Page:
Darlene Brooks Hedstrom

March 2, 2023

Each month, we interview an A&S faculty member for our undergraduate newsletter. In March 2023, we spoke to Darlene Brooks Hedstrom, Myra and Robert Kraft and Jacob Hiatt Associate Professor of Christian Studies.

Christine Grienberger

February 16, 2023

Christine Grienberger, assistant professor of biology, has been awarded a prestigious fellowship from The Alfred P. Sloan Foundation.

faith smith

February 15, 2023

Every month, we interview a faculty member for our undergraduate newsletter. In February 2023, we spoke to Faith Smith, the inaugural Marta F. Kauffman Chair in African and African American Studies.

WEB Du Bois

February 7, 2023

On Feb. 11, 1951, an article by the 82-year-old Black scholar-activist W.E.B. Du Bois, titled “Negro History Week,” appeared in the short-lived New York newspaper The Daily Compass.

family reunion painting

January 17, 2023

As someone who studies ancient Greek myth and poetry, I often find myself making sense of my own life through my work. Even though many Greek myths are infamous for disturbing topics such as infanticide and incest, ancient audiences did look to their stories to make sense of themselves and their world.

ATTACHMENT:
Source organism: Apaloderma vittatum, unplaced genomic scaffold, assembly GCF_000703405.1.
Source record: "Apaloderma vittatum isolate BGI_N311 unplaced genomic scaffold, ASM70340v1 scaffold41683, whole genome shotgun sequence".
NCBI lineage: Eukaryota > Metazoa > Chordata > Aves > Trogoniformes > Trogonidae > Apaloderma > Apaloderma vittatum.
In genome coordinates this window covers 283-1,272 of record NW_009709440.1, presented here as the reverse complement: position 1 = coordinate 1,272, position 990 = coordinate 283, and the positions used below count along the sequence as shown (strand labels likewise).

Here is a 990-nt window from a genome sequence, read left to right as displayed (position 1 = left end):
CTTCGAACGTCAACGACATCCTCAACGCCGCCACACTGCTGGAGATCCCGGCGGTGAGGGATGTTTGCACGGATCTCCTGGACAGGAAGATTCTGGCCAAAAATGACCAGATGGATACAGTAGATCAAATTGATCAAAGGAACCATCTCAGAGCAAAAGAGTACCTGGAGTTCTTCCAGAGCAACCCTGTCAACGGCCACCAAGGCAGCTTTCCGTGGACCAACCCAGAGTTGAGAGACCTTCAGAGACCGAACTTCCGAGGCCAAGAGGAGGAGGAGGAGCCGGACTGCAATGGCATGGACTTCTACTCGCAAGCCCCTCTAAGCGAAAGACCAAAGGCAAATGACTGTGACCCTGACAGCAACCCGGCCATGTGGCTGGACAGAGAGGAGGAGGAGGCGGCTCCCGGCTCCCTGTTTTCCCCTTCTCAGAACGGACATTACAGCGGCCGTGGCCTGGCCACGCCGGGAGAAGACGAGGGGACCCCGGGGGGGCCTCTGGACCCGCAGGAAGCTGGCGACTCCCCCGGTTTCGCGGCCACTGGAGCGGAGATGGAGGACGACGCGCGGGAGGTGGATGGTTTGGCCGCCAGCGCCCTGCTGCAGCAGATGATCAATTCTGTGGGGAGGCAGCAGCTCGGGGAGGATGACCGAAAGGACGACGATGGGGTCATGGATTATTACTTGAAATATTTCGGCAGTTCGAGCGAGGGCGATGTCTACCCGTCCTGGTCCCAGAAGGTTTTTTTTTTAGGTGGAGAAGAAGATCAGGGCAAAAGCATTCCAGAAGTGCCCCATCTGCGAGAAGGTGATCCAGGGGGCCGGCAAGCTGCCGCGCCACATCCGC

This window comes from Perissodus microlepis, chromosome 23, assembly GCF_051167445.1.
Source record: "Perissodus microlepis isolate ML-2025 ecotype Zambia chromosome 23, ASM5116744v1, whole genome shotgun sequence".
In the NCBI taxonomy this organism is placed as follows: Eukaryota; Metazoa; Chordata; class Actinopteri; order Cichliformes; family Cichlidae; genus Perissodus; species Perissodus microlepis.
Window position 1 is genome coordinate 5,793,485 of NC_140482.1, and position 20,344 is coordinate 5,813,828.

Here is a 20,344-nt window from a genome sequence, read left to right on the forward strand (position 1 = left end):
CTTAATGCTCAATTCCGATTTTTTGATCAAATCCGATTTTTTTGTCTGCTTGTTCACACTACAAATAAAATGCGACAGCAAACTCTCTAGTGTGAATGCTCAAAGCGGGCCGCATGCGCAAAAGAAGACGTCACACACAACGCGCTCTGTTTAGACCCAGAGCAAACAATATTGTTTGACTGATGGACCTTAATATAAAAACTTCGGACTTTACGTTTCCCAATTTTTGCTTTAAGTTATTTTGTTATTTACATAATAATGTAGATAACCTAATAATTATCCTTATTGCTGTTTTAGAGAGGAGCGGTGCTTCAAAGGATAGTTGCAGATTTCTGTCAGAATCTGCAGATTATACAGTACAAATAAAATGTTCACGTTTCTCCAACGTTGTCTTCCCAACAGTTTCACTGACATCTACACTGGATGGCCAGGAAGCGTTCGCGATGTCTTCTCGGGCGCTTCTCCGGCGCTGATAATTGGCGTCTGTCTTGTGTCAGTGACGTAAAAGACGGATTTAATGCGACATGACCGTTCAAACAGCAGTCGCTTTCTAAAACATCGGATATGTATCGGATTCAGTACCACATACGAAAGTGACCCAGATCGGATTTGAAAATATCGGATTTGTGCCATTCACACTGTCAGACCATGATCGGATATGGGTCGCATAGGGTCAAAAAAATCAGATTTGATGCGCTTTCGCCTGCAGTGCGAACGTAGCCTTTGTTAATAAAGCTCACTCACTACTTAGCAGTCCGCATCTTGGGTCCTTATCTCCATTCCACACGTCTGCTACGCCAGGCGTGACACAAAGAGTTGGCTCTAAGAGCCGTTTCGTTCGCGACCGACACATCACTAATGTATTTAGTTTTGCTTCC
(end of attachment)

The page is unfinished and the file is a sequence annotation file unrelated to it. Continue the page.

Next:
rmie targoff in rwanda

January 3, 2023

Professor Ramie Targoff found herself in an unexpected location last fall — teaching William Shakespeare to medical students in Rwanda at the University of Global Health Equity.

covid workers in china

December 14, 2022

After nearly three years of aiming to eliminate COVID-19 through mass lockdowns, contact tracing programs and travel bans, the Chinese government has announced it is rolling back the “zero-COVID” policies that helped suppress the spread of the coronavirus

hospital chaplains

December 2, 2022

When Americans picture a chaplain, many of them likely think of someone like the Irish American priest who cared for soldiers in “M.A.S.H.” The reality is more complex.

donald trump

December 1, 2022

Assistant professor of politics Zachary Albert studies political campaigns, partisan polarization, and public policy-making. He took some time to talk with BrandeisNow about the midterms and what could lie ahead.

candle

November 18, 2022

While modern witchcraft is inclusive of many different genders and identities, witches in ancient myth and literature were almost exclusively women. Their stories were in part about navigating gender roles and power in a patriarchal system.

mitsu salmon

November 16, 2022